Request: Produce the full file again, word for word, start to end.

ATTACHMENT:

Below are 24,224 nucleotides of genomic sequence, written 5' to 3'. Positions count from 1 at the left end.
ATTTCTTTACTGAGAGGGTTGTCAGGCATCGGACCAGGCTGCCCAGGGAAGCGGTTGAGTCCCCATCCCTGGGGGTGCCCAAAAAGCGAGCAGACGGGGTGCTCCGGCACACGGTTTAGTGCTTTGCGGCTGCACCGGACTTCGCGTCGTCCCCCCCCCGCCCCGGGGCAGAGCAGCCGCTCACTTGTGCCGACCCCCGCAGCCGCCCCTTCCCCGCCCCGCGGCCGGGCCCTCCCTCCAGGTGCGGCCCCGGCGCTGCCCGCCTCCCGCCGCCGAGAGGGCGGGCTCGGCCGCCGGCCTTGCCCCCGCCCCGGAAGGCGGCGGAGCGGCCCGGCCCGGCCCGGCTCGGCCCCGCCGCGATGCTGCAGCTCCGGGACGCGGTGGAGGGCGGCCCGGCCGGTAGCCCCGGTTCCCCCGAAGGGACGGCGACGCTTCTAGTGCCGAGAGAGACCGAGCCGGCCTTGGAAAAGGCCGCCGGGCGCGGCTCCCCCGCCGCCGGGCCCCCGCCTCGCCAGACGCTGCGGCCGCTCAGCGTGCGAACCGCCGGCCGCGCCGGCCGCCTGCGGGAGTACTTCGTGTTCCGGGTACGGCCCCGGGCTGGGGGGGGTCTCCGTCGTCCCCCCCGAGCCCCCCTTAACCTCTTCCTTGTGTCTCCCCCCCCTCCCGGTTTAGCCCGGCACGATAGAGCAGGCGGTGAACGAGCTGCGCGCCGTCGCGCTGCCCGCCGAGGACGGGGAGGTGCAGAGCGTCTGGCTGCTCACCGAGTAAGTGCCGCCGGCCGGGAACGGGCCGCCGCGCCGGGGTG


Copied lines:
Below are 24,224 nucleotides of genomic sequence, written 5' to 3'. Positions count from 1 at the left end.
ATTTCTTTACTGAGAGGGTTGTCAGGCATCGGACCAGGCTGCCCAGGGAAGCGGTTGAGTCCCCATCCCTGGGGGTGCCCAAAAAGCGAGCAGACGGGGTGCTCCGGCACACGGTTTAGTGCTTTGCGGCTGCACCGGACTTCGCGTCGTCCCCCCCCCGCCCCGGGGCAGAGCAGCCGCTCACTTGTGCCGACCCCCGCAGCCGCCCCTTCCCCGCCCCGCGGCCGGGCCCTCCCTCCAGGTGCGGCCCCGGCGCTGCCCGCCTCCCGCCGCCGAGAGGGCGGGCTCGGCCGCCGGCCTTGCCCCCGCCCCGGAAGGCGGCGGAGCGGCCCGGCCCGGCCCGGCTCGGCCCCGCCGCGATGCTGCAGCTCCGGGACGCGGTGGAGGGCGGCCCGGCCGGTAGCCCCGGTTCCCCCGAAGGGACGGCGACGCTTCTAGTGCCGAGAGAGACCGAGCCGGCCTTGGAAAAGGCCGCCGGGCGCGGCTCCCCCGCCGCCGGGCCCCCGCCTCGCCAGACGCTGCGGCCGCTCAGCGTGCGAACCGCCGGCCGCGCCGGCCGCCTGCGGGAGTACTTCGTGTTCCGGGTACGGCCCCGGGCTGGGGGGGGTCTCCGTCGTCCCCCCCGAGCCCCCCTTAACCTCTTCCTTGTGTCTCCCCCCCCTCCCGGTTTAGCCCGGCACGATAGAGCAGGCGGTGAACGAGCTGCGCGCCGTCGCGCTGCCCGCCGAGGACGGGGAGGTGCAGAGCGTCTGGCTGCTCACCGAGTAAGTGCCGCCGGCCGGGAACGGGCCGCCGCGCCGGGGTG